Dead Confederates, A Civil War Era Blog

“We are all officers now!”

Posted in Education, Memory by Andy Hall on August 16, 2010

Almost a hundred years ago, an old Texas veteran with the improbable name of Valerius Cincinnatus Giles passed away, leaving a sprawling, fragmentary memoir of his Civil War service. A half-century and a lot of editing later, it was finally compiled and published as Rags and Hope, a volume that has since become a classic among Civil War enlisted soldiers’ autobiographies. In closing Giles wrote:

It is over, and we are all officers now!
It’s General That and Colonel This
And Captain So and So.
There’s not a private in the list
No matter where you go.

The men who fought the battles then,
Who burned the powder and lead,
And lived on hardtack made of beans
Are promoted now—or dead.

I suspect that, in writing these lines, Giles may have been thinking of a relative of mine, Lawrence Daffan. They must have known each other well. Both served in the Fourth Texas Infantry (Giles in Co. B; Daffan in Co. G), both were captured within a few weeks of each other in late 1863 during the Chattanooga Campaign, and both were active in veterans’ organizations after the war.  Lawrence’s daughter Katie, who was prominent in UDC activities and served at the time as superintendent of the Confederate Woman’s Home in Austin, made a big show at Giles’ funeral of placing a small Confederate flag in the dead man’s hands. Cou’n Katie always did have a flair for dramatic gestures.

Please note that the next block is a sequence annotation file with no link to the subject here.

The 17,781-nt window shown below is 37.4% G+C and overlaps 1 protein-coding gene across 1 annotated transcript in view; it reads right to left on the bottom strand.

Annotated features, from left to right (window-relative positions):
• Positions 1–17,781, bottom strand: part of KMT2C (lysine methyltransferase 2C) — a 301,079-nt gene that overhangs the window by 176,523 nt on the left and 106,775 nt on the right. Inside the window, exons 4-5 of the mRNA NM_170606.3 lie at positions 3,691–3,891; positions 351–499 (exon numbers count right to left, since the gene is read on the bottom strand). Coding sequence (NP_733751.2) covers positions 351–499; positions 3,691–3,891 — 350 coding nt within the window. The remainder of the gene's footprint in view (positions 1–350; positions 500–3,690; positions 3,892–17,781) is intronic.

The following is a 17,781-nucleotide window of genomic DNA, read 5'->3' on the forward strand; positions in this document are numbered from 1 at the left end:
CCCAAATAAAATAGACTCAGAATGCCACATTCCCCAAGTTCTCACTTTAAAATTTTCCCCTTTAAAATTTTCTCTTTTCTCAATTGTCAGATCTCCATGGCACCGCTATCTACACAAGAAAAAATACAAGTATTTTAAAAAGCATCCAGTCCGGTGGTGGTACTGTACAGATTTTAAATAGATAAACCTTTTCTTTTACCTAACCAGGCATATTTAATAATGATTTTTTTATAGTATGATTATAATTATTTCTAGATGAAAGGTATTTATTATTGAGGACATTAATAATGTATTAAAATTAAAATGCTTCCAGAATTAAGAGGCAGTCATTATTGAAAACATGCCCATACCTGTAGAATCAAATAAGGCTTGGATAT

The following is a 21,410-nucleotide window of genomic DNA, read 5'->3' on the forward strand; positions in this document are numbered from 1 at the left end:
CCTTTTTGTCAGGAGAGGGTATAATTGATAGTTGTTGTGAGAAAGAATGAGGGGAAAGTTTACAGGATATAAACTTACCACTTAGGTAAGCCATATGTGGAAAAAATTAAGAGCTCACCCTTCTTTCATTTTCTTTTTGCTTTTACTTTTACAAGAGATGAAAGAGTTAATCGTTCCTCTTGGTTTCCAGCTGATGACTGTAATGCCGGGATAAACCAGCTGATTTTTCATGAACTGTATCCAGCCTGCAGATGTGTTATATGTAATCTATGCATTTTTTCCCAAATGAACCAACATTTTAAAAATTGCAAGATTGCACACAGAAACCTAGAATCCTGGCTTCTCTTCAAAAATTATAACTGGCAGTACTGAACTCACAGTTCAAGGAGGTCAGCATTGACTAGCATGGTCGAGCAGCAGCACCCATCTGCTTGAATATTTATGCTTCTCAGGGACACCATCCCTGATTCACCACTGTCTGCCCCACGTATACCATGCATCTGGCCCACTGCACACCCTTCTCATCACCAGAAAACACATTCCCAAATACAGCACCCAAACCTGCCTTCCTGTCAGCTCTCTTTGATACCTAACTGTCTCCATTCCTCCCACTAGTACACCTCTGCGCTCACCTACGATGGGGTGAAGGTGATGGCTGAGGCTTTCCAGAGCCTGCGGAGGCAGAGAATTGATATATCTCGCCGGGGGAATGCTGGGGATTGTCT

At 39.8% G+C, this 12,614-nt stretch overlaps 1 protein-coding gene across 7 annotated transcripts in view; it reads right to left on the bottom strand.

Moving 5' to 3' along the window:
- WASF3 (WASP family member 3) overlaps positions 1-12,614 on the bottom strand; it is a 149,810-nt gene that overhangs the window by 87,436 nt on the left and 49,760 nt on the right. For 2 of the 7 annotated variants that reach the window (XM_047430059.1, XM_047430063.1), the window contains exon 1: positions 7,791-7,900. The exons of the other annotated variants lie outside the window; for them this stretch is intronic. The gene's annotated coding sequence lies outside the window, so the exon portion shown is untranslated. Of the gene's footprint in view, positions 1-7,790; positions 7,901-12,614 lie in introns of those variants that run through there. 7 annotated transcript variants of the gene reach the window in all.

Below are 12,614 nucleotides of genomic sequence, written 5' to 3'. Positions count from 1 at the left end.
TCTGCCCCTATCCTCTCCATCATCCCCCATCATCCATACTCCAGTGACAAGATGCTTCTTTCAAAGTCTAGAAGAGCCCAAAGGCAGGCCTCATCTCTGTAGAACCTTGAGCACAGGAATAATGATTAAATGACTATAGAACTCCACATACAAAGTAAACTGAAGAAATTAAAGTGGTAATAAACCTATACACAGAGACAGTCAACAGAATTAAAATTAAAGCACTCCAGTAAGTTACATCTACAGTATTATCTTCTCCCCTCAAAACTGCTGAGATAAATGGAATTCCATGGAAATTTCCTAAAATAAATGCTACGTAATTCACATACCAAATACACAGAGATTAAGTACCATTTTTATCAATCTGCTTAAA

But beyond Giles’ amusing (and somewhat poignant) rhyme, Daffan is a perfect example of the pitfalls that await the modern researcher, and it underscores the importance of searching out contemporary records. In Lawrence Daffan’s case, everyone in the family “knew” that he had served as an officer, and even his obituary gave his name as “Col. L. A. Daffan.”